Homily of Pope Francis Commemoration of the Dead: Ukraine



On the day of the commemoration of the dead, Pope Francis offers a mass by suffrage for the bishops and cardinals who have died during the year. But for the Holy Father it is an occasion to remember even the most suffering and needy and that is why his thoughts return to tormented Ukraine.

On November 2, on the occasion of the Commemoration of the Dead, in the papal chapel of Saint Peter, Pope Francis celebrated a mass in memory of all the deceased and in particular of the brother bishops and cardinals who died during this year. But, as is clear from the homily delivered by the Holy Father, this Eucharistic celebration was an opportunity to remember all the needy in the world.

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Based on today’s Gospel taken from chapter 25 of Matthew, the Pontiff recalls how much the Lord is present in the smallest and most fragile. The whole essence is contained in the words of the Holy Father: “He who dwells in Heaven is the most insignificant for the world”. And speaking of the most distressed, Pope Francis admits to having been moved to read a letter from a chaplain who lives in Ukraine.

Pope Francis’ homily

In the opening words of his homily, Pope Francis focuses on two key words: expectation and surprise. The expectation which is the meaning of life: “Because we live in expectation of the encounter”. Because, as the Holy Father suggests, it is as if in earthly life we ​​find ourselves: “In the waiting room of the world to enter Heaven”. And in any case, we are all waiting for someone who will know how to wipe the tears from our faces, who will bring us consolation and above all eternal joy. “It’s beautiful when the Lord comes to dry the tears! But it’s so bad when you hope that it’s someone else, and not the Lord, who wipes them away. And even worse, having no tears”. What the Pontiff insists on is the hope of having desires for fulfillment that are not earthly, because one could continually yearn for things that pass away, confusing desires and needs.

“But losing sight of what counts to chase the wind would be life’s greatest mistake. We look up, because we’re on our way up, when things down here won’t go up there”. Even the greatest successes in work, titles, awards, every milestone and material and earthly gain will not pass through the gate of Heaven. “Yet how much time, how much effort and energy do we spend worrying and saddening for these things, letting the tension towards home fade away, losing sight of the meaning of the journey, the purpose of the journey, the infinity we strive for, the joy for which we breathe! “. And it is from this concept that Pope Francis exhorts us to live in expectation of that greatest and absolute joy, which all the faithful proclaim in the profession of faith: “the resurrection of the dead and the life of the world to come”.

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A moving thought for Ukraine

And after explaining the meaning of expectation, Pope Francis focuses on the second word presented: surprise. Here the reference to today’s Gospel is immediate. Jesus, addressing the people, affirms that all those who gave him food, drink, who visited him and cared for him, will see the Kingdom of Heaven. The astonishment and surprise of the righteous lead to the answer: “Lord, when did we see you hungry and feed you, or thirsty and give you drink? When did we ever see you as a stranger and welcome you, or naked and clothed? When have we ever seen you sick or in prison and come to visit you?” and Jesus’ answer is clear: “All that you have done to one of these least of my brothers, ‘you did it to me’.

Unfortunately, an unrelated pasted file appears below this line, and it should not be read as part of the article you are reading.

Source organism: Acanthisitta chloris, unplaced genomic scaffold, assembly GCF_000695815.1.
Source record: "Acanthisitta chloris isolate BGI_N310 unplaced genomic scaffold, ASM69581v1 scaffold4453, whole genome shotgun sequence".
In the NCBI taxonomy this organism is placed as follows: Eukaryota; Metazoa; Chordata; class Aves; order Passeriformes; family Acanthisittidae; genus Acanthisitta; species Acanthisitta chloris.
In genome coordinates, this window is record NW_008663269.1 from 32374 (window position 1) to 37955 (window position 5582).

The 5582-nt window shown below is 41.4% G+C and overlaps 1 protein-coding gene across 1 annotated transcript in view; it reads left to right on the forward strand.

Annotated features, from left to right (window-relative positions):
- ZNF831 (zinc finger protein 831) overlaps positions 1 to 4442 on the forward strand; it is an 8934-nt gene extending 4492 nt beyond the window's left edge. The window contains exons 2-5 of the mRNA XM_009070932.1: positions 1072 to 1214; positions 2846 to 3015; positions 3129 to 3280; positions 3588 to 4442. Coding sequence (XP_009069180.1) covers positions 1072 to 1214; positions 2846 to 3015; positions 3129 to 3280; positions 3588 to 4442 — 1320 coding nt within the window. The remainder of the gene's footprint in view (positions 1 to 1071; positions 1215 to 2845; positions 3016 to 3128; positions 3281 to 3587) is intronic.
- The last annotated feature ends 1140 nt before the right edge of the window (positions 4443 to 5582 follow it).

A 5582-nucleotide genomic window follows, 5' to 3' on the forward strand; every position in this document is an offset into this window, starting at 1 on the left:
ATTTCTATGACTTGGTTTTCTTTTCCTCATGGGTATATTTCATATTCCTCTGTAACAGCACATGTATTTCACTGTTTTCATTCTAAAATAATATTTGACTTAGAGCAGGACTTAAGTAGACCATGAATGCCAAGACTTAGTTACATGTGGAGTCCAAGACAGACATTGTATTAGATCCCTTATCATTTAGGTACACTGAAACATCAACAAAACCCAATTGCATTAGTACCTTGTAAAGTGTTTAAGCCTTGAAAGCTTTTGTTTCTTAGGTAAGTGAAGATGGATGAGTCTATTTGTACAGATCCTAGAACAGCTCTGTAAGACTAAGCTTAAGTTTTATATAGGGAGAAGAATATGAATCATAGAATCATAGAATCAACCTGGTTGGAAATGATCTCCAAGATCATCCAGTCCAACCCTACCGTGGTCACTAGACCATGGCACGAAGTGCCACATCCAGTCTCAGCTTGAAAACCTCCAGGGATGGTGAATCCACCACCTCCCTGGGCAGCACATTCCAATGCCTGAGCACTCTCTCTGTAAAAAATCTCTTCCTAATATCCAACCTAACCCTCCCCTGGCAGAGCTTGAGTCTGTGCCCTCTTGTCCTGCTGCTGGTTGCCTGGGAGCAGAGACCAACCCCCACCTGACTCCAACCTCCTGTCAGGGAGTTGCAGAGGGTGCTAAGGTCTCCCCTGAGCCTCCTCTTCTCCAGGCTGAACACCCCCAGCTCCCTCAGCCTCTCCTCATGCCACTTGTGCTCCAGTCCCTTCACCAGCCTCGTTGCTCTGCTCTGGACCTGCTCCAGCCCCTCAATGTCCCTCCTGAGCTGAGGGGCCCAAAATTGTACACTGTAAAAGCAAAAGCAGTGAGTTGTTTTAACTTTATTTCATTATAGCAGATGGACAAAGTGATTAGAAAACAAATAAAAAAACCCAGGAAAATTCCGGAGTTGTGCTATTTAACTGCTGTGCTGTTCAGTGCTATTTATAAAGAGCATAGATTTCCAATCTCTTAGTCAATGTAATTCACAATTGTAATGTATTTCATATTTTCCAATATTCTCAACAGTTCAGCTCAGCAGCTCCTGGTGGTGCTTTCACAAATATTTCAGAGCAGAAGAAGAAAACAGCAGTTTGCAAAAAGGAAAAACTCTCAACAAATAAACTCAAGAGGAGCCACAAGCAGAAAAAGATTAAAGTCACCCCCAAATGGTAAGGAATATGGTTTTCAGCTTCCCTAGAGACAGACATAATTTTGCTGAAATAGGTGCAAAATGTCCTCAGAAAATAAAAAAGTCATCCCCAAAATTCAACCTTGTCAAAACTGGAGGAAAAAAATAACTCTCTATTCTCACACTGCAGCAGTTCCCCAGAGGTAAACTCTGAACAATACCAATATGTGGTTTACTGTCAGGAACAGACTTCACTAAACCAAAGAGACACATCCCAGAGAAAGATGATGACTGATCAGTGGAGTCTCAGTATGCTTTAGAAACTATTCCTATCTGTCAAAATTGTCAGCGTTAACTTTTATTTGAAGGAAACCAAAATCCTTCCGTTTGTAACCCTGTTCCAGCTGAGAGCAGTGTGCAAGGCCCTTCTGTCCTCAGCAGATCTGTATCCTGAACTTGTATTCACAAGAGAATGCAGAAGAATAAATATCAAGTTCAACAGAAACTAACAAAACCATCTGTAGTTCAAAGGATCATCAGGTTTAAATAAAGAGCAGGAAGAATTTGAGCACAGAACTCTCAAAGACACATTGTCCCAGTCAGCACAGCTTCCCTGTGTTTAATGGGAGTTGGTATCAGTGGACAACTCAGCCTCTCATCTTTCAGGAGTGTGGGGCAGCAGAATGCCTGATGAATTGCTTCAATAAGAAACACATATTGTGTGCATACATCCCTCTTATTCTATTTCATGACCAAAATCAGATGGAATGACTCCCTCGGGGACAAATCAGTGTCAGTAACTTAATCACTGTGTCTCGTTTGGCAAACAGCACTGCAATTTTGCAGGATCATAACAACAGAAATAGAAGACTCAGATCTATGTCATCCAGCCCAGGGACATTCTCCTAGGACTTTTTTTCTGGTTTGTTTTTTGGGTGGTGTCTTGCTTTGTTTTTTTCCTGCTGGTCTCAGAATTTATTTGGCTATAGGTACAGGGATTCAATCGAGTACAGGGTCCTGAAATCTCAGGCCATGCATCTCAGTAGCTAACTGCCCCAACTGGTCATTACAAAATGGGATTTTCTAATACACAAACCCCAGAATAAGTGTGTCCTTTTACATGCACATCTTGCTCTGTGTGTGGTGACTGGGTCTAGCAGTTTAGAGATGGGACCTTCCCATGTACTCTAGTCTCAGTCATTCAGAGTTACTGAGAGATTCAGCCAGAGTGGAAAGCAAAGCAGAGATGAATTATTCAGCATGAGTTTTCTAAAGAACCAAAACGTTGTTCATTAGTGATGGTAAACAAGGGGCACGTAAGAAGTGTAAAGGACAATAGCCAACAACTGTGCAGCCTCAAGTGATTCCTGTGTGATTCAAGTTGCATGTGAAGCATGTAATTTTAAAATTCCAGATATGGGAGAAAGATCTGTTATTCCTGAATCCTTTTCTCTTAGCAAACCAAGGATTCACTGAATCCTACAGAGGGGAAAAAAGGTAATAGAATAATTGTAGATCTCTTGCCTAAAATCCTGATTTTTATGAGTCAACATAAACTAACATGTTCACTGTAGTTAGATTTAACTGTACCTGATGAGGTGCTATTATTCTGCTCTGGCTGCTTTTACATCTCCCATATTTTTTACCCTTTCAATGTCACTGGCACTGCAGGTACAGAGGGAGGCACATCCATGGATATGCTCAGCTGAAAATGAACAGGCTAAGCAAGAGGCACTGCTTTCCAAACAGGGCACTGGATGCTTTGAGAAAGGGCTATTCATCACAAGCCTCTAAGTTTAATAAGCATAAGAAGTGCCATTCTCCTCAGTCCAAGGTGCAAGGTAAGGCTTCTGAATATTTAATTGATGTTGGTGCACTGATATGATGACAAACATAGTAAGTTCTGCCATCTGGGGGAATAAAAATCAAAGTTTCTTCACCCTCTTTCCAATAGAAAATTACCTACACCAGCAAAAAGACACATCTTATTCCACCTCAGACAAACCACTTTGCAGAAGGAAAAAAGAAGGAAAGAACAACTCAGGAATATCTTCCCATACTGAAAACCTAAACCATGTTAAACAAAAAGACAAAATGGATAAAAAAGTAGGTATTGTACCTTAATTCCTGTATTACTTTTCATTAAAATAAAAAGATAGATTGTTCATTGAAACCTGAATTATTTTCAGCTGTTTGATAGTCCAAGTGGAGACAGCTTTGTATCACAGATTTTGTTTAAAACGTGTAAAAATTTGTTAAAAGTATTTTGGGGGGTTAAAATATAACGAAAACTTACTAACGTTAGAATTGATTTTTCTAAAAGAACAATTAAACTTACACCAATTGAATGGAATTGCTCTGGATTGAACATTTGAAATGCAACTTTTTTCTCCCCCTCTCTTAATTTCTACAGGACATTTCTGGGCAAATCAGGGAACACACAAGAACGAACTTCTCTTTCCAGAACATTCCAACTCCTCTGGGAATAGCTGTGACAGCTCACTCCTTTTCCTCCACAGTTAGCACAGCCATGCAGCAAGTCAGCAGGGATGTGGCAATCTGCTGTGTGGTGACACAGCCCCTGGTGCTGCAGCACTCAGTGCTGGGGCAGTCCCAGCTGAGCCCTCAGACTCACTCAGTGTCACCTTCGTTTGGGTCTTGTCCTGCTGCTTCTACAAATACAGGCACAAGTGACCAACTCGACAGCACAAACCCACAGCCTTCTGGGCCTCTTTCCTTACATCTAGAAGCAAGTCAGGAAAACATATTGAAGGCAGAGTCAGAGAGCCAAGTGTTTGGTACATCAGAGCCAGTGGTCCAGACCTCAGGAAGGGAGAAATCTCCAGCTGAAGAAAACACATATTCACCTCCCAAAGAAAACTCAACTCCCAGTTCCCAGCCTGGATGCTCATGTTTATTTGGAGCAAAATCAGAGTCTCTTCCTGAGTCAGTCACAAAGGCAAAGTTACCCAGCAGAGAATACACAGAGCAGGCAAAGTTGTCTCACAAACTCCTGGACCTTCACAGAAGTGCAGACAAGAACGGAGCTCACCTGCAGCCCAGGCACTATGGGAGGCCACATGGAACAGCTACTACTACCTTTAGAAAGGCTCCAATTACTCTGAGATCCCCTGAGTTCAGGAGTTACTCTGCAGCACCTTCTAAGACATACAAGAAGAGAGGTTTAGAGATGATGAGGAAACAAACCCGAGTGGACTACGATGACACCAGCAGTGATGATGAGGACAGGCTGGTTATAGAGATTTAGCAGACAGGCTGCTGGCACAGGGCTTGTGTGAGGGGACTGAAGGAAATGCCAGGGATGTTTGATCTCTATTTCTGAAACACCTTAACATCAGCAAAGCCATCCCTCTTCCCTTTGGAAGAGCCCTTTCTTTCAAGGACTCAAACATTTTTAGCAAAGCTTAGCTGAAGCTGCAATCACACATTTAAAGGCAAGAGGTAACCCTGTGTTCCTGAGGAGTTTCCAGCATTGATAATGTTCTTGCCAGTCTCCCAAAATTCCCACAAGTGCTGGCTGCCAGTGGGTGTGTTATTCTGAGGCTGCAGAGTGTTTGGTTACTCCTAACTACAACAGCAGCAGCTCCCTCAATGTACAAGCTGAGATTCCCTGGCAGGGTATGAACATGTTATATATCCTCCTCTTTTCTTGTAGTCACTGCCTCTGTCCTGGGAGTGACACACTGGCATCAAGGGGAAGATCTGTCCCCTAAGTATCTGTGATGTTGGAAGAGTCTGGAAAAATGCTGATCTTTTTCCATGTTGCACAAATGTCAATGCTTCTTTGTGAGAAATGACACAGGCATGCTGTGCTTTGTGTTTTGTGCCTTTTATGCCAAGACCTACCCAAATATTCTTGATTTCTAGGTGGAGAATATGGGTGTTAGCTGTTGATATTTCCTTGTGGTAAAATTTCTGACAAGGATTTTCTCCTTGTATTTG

And it is on this passage that the Holy Father invites us to reflect, on this “When ever? which expresses the surprise of the just and the consternation of the unjust. “In the divine tribunal, the only piece of merit and accusation is mercy to the poor and the rejected”. With this hypothesis, the Holy Father reveals that he received a letter from a Protestant Lutheran chaplain in a children’s home in Ukraine. In this house live orphans of war, children alone, abandoned. The Pontiff admits to being moved when, reading the words of the chaplain, the man said: “This is my service. Accompanying these abandoned, because they lost their parents, the cruel war made them remain alone”. This is the example of what Jesus asks. To be close to all those who are in need, who are suffering, who are asking “to drink”, “to eat”, for comfort, for mercy, for love.

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The Gospel does not accept “compromises”

Pope Francis asks not to “compromise with the Gospel”. Do not allow yourself to be distracted by trivial things or think that your contribution cannot be essential. “From simple disciples of the Master we become masters of complexity, who argue a lot and do little, who seek answers more in front of the computer than in front of the Crucifix. On the Internet rather than in the eyes of siblings. Christians who comment, debate and theorize, but don’t even know a poor man by name, haven’t visited a sick person in months, never fed or clothed anyone, never bonded of friendship with a needy, forgetting that ‘the program of the Christian is a heart that sees’ – as Benedict XVI writes in Deus caritas est’.

And before concluding his homily on the occasion of the Mass of the commemoration of the dead, Pope Francis reveals that the answer to this “When ever? it is now, today. “On the day of our farewell, the surprise will be happy if now we allow ourselves to be surprised by the presence of God who awaits us among the poor and the wounded of the world. We are not afraid of this surprise. We go forward in the things the gospel tells us, to be judged righteous in the end. God expects to be touched not with words, but with deeds”.

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